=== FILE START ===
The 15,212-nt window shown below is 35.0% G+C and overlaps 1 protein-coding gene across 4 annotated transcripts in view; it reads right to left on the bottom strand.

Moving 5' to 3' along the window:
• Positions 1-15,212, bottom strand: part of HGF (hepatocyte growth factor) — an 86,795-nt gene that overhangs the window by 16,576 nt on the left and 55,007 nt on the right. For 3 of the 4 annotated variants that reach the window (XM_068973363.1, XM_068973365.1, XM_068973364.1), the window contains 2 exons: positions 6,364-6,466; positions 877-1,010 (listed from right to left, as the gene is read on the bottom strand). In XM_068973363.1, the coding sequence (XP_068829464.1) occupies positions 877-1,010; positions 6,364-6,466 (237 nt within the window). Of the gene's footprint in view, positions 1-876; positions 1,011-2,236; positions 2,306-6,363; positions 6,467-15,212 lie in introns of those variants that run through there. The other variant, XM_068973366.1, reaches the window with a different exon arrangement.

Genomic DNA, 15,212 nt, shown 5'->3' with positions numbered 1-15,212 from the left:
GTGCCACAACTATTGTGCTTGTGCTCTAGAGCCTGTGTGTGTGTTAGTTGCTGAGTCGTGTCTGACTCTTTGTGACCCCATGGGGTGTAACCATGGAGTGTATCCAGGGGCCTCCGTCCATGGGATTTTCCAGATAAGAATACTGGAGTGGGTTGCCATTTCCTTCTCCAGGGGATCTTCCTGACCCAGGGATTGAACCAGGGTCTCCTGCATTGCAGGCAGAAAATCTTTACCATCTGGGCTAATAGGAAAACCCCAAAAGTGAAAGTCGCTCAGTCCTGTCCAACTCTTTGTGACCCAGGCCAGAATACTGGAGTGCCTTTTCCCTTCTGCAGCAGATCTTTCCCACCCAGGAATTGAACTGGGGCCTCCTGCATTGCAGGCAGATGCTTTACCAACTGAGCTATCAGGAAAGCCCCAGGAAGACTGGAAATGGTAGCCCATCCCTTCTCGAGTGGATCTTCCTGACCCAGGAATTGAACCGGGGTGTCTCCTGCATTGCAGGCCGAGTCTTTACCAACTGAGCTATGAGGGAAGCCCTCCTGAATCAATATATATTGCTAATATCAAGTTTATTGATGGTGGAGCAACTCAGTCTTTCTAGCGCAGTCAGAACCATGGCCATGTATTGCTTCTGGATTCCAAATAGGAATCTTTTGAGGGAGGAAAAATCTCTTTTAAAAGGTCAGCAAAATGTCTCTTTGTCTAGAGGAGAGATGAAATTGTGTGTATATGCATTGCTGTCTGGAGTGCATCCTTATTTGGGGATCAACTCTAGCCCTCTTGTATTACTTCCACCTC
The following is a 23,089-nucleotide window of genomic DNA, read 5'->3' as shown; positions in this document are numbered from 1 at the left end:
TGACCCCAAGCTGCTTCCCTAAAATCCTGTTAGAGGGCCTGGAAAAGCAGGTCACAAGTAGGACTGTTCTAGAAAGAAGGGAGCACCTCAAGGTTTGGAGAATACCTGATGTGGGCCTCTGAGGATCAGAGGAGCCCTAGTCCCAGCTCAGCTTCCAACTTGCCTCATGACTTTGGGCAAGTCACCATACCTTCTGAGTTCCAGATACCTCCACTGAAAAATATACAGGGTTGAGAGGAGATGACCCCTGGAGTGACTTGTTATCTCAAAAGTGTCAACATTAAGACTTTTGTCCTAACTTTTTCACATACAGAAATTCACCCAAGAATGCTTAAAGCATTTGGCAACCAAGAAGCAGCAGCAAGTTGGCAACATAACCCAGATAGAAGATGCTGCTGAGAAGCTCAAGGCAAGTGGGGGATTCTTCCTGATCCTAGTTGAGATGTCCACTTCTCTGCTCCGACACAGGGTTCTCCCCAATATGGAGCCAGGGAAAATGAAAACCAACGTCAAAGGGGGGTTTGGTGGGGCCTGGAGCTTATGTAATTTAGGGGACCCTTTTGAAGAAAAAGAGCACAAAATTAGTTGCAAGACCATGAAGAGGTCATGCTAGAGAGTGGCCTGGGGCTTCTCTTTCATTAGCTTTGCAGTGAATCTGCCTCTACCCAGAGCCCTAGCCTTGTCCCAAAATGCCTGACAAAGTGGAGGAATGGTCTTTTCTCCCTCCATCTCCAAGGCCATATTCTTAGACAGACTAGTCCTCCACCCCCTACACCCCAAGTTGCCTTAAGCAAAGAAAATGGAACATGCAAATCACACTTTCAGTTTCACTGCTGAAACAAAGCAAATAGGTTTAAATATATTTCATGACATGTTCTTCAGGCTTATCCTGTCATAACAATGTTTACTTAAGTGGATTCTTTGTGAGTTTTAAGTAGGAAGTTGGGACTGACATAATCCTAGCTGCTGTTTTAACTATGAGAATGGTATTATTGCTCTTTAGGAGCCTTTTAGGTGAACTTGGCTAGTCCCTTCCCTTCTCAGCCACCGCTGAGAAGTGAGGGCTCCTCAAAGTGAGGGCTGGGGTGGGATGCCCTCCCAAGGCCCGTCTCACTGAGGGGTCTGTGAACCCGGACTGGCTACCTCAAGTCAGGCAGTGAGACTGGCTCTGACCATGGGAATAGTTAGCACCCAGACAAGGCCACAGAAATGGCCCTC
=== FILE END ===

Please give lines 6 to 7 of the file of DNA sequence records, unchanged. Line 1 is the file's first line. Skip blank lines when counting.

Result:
The following is a 23,089-nucleotide window of genomic DNA, read 5'->3' as shown; positions in this document are numbered from 1 at the left end:
TGACCCCAAGCTGCTTCCCTAAAATCCTGTTAGAGGGCCTGGAAAAGCAGGTCACAAGTAGGACTGTTCTAGAAAGAAGGGAGCACCTCAAGGTTTGGAGAATACCTGATGTGGGCCTCTGAGGATCAGAGGAGCCCTAGTCCCAGCTCAGCTTCCAACTTGCCTCATGACTTTGGGCAAGTCACCATACCTTCTGAGTTCCAGATACCTCCACTGAAAAATATACAGGGTTGAGAGGAGATGACCCCTGGAGTGACTTGTTATCTCAAAAGTGTCAACATTAAGACTTTTGTCCTAACTTTTTCACATACAGAAATTCACCCAAGAATGCTTAAAGCATTTGGCAACCAAGAAGCAGCAGCAAGTTGGCAACATAACCCAGATAGAAGATGCTGCTGAGAAGCTCAAGGCAAGTGGGGGATTCTTCCTGATCCTAGTTGAGATGTCCACTTCTCTGCTCCGACACAGGGTTCTCCCCAATATGGAGCCAGGGAAAATGAAAACCAACGTCAAAGGGGGGTTTGGTGGGGCCTGGAGCTTATGTAATTTAGGGGACCCTTTTGAAGAAAAAGAGCACAAAATTAGTTGCAAGACCATGAAGAGGTCATGCTAGAGAGTGGCCTGGGGCTTCTCTTTCATTAGCTTTGCAGTGAATCTGCCTCTACCCAGAGCCCTAGCCTTGTCCCAAAATGCCTGACAAAGTGGAGGAATGGTCTTTTCTCCCTCCATCTCCAAGGCCATATTCTTAGACAGACTAGTCCTCCACCCCCTACACCCCAAGTTGCCTTAAGCAAAGAAAATGGAACATGCAAATCACACTTTCAGTTTCACTGCTGAAACAAAGCAAATAGGTTTAAATATATTTCATGACATGTTCTTCAGGCTTATCCTGTCATAACAATGTTTACTTAAGTGGATTCTTTGTGAGTTTTAAGTAGGAAGTTGGGACTGACATAATCCTAGCTGCTGTTTTAACTATGAGAATGGTATTATTGCTCTTTAGGAGCCTTTTAGGTGAACTTGGCTAGTCCCTTCCCTTCTCAGCCACCGCTGAGAAGTGAGGGCTCCTCAAAGTGAGGGCTGGGGTGGGATGCCCTCCCAAGGCCCGTCTCACTGAGGGGTCTGTGAACCCGGACTGGCTACCTCAAGTCAGGCAGTGAGACTGGCTCTGACCATGGGAATAGTTAGCACCCAGACAAGGCCACAGAAATGGCCCTC